We’ve recently released an Open Government Data Toolkit  (OGD Toolkit), designed to provide staff at the World Bank and in country governments a basic set of resources for initiating and developing an open data program. The toolkit is a “work in progress” which we expect to revise and improve as we receive your feedback and real-world experience.
We developed the toolkit based on questions we’ve frequently heard from countries considering open data programs:
- What is open data and how is it used?
- What kind of data should be included?
- What are the technical and legal requirements?
- What are the benefits of open data—and the costs?
There are already open data guidelines - such as the Open Data Handbook  - that provide answers to many of these questions. Our goal is to provide an easy primer for our core audience, along with links to other useful resources where people can learn more.
We want this Toolkit to provide value and complement other resources in the open data community – we’re counting on the feedback, ideas and comments of people working on open government data initiatives, within governments, civil society organizations, the World Bank itself, and beyond.
The toolkit is organized into five categories:
I. Knowledge Repository
The Knowledge Repository  answers “Frequently Asked Questions” about open data. For instance, “How can my country benefit from open data? ” links to a number of research papers discussing the socio-economic value of open government data.
This section also links to guidelines on how governments can approach open data with examples of policy and strategy documents , including the US Open Government Directive , UK Open Data White Paper , and the Reporters Committee for Freedom of Press Open Government Guide .
Those interested could request help from the listed institutions, communities of practice, or by contacting experts in the shared roster of open government data consultants .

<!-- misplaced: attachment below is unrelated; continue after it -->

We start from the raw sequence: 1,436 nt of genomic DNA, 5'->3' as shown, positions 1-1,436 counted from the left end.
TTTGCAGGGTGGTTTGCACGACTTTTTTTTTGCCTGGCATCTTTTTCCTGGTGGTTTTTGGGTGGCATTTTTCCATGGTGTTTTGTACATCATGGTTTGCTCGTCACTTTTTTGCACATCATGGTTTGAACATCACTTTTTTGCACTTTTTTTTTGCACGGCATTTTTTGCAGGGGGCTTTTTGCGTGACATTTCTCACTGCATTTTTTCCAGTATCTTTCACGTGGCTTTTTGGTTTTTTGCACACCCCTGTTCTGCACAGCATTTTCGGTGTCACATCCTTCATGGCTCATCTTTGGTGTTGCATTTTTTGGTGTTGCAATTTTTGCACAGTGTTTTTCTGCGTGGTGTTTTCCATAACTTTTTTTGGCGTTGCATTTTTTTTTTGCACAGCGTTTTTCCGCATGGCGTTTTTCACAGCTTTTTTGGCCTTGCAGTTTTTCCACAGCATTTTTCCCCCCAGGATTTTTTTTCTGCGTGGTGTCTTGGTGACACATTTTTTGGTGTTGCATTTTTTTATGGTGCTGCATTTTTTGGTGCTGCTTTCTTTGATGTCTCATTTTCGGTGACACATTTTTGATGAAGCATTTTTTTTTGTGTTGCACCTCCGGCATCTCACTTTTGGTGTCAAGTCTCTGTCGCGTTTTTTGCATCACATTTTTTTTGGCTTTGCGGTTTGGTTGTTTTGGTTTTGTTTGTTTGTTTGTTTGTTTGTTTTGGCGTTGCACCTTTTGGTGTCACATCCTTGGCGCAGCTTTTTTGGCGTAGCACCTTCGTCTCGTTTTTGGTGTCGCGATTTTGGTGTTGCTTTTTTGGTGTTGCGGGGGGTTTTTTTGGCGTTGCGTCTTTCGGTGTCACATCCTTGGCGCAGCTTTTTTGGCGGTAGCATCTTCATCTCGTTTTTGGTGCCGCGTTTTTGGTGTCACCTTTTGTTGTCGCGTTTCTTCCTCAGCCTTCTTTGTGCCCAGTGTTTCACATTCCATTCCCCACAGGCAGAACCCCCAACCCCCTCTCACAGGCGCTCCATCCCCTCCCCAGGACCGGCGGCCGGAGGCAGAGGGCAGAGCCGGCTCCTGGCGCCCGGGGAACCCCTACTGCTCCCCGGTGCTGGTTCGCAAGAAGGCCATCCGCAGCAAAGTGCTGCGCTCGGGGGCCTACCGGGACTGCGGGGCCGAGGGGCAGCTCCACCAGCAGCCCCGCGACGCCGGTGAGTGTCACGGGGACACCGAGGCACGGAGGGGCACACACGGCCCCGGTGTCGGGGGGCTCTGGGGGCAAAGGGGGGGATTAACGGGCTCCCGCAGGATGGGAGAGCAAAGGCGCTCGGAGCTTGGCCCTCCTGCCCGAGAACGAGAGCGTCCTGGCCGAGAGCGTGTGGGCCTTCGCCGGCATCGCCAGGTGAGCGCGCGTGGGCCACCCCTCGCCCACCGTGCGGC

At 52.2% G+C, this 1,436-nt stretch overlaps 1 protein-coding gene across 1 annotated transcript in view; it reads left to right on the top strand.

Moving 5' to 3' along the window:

II. IT Solutions
The IT section  describes three open data scenarios with different levels of complexity, and suggests technical solutions for open data platforms appropriate to each scenario: managing just a few datasets up to over a thousand datasets with frequent weekly changes.
III. Demand for Data
Since the decision on what data to publish should be demand-driven, the Toolkit has a dedicated section on the demand side of data . With examples of events such as hackathons, boot camps, and media workshops, the OGD Toolkit provides tools to assess what data is most in demand, and also to generate new demand for data.
IV. Supply of Data
To help public servants make sure that published data is of good quality, the Supply of Data section  discusses basic examples of data quality standards and useful tools to review, refine, clean, analyze, visualize and publish data.
V. Readiness Assessment Tool
Finally, the OGD Toolkit includes a placeholder for a Readiness Assessment Tool  as a starting point for government officials to engage in OGD initiatives. The tool is currently under development, but will soon provide a means for governments to quickly self-assess their readiness for open data. By request the World Bank can perform a more in-depth assessment of a country’s potential for Open Government Data.
The toolkit is in draft form, and we hope to expand and update it throughout 2012 and 2013. We are relying on public ideas and feedback to make this a useful resource - we invite your comments below, or to email@example.com.